by Hugh Morris, The Telegraph, June 9, 2017
The wallets of British holidaymakers took a hit this morning as the pound slumped at the news of a hung parliament .
Thursday's election result, which showed that Theresa May’s attempt to consolidate a Conservative majority in the House of Commons had failed, sent sterling spiralling to its lowest level against the euro in 21 weeks (€1.13), knocking two per cent off its value against the single currency.
For Britons heading abroad this summer it means they are likely to lose some €19 for every £1,000 exchanged, according to currency analysts FairFX. Those crossing the Pond to the US will lose $23 for every £1,000, with the pound now at $1.27.
Though the value of the pound is likely to fluctuate over the coming days and weeks, it is another knock for the currency that nose-dived in the wake of the Brexit result last June.
Today FairFX said the pound had fallen by an average of two per cent against 158 currencies around the world, including those in Brazil, Canada, New Zealand, Iceland and Russia. The analysts said that the pound is now down 13 per cent against the euro compared to last June, just ahead of the EU referendum, and 14 per cent down against the dollar, a loss of €167 and $209 respectively for every £1,000 exchanged.
“Unfortunately, uncertainty is likely to characterise the coming days, weeks and months as a government is formed and Brexit negotiations start in earnest, which could lead to further currency volatility,” said Ian Strafford-Taylor, CEO of FairFX.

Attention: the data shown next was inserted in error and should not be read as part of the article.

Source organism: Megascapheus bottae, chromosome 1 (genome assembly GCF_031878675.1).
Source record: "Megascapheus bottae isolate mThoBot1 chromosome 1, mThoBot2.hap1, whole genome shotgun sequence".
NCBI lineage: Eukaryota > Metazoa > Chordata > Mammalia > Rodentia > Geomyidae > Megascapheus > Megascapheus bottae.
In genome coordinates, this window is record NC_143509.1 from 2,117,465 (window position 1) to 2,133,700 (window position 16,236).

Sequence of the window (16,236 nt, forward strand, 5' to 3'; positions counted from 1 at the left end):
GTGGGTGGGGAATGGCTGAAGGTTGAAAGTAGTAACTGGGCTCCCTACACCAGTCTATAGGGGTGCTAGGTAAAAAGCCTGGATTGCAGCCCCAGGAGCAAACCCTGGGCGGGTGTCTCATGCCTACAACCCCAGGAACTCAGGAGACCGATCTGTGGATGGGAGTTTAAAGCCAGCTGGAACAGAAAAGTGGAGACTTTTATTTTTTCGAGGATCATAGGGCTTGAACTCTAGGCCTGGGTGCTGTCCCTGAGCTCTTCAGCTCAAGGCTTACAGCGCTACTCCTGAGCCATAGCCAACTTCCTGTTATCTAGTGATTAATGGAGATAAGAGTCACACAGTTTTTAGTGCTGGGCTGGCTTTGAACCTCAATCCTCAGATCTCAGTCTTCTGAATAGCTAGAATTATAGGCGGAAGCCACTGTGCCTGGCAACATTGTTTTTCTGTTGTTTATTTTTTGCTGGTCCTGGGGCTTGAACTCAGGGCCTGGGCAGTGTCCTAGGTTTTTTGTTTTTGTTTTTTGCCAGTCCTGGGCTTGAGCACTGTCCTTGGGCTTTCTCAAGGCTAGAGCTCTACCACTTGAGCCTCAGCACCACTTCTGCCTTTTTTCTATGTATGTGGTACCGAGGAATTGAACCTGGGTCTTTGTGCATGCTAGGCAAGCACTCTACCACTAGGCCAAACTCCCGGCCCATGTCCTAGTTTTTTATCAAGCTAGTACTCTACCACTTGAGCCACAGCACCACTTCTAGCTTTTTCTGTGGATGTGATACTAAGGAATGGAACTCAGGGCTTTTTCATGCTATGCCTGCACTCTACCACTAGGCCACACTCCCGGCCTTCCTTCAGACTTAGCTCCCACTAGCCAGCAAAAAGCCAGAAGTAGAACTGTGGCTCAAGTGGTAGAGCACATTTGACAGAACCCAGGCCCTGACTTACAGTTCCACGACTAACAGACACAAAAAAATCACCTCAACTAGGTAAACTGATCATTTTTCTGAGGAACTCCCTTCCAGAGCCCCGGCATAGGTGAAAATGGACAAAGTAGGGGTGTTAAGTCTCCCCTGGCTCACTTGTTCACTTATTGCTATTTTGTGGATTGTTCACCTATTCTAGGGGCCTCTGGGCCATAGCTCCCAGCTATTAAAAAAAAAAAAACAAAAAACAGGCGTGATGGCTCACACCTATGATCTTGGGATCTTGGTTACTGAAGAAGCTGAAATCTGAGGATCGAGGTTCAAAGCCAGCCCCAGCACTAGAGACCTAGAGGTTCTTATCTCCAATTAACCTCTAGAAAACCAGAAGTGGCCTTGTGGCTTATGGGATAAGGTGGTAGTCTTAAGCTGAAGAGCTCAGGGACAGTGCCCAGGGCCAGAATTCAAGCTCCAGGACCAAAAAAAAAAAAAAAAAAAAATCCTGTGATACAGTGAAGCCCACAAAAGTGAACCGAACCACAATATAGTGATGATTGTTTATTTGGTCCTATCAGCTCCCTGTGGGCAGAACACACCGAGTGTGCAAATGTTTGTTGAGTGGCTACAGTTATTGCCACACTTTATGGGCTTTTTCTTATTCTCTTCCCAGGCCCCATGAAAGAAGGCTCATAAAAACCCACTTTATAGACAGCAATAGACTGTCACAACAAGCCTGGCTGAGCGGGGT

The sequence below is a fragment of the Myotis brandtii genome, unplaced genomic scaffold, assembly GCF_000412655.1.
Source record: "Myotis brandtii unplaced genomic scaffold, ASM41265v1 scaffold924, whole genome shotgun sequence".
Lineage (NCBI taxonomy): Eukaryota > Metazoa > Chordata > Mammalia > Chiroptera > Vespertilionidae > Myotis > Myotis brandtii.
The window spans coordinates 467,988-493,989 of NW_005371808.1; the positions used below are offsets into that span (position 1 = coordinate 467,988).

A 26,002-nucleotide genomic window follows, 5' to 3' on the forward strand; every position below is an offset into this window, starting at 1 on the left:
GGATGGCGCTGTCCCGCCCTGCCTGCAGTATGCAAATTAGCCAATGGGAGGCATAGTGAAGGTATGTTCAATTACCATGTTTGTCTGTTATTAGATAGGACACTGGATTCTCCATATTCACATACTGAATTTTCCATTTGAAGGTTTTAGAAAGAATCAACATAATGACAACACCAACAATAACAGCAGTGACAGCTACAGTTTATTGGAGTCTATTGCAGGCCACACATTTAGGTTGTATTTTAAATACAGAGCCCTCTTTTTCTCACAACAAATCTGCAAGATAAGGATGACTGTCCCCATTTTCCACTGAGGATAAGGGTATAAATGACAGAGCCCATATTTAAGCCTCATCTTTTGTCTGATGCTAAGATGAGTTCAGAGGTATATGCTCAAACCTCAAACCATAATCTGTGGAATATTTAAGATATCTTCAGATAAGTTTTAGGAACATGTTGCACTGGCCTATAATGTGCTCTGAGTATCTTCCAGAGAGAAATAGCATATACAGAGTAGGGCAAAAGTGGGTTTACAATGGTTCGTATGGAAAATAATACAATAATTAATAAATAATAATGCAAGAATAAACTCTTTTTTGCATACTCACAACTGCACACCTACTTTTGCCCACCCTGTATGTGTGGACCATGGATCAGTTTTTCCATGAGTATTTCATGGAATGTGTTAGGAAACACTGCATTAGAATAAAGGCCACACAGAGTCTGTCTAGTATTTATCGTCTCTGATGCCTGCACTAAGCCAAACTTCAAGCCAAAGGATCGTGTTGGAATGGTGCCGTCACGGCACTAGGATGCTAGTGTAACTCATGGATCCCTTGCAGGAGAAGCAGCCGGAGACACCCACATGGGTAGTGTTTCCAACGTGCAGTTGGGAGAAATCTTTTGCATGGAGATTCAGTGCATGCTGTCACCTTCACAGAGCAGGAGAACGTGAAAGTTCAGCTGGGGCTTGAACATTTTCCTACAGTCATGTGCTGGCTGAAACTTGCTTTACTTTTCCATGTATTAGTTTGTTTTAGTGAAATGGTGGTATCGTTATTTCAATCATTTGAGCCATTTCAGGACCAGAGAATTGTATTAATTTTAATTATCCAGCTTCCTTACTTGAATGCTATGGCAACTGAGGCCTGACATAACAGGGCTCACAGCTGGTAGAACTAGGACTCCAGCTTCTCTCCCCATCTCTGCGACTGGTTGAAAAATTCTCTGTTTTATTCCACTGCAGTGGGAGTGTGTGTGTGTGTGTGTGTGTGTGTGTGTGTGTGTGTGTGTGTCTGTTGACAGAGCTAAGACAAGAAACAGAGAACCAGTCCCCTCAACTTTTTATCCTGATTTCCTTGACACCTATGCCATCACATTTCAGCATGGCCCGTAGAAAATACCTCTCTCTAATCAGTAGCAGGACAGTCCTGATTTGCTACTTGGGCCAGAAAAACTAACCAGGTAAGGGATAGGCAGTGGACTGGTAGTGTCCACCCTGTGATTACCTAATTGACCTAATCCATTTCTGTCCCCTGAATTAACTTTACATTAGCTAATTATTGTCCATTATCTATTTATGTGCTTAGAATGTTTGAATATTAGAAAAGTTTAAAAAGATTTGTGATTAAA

Telegraph Travel’s consumer expert Nick Trend agreed. “Things are going to be unsettled,” he said. “The pound could drop further or recover.
“If you want to be sure of your budget you could buy your currency in advance, but you’d be gambling. Better to take it as it comes and make sure you get the best possible exchange rates when paying for things - cards such as Monzo offer the best rates.”
Gambling on the pound over the coming months is likely to be difficult with the asbence of opportunities for any party looking to form a stable government.
Jon Ostler, the UK CEO of Finder.com, a financial comparison website, said a hung parliament was the “worst result for confidence in currency”.
“Brexit has already added 11.9 per cent to the price of a holiday and if you’re booking travel or buying currency, hold onto your money and think about going all-inclusive,” he said.
Strafford-Taylor added: “The key is to never leave travel money until the last minute as you risk being at the mercy of the rate on the day and are more likely to miss out on the best deals.”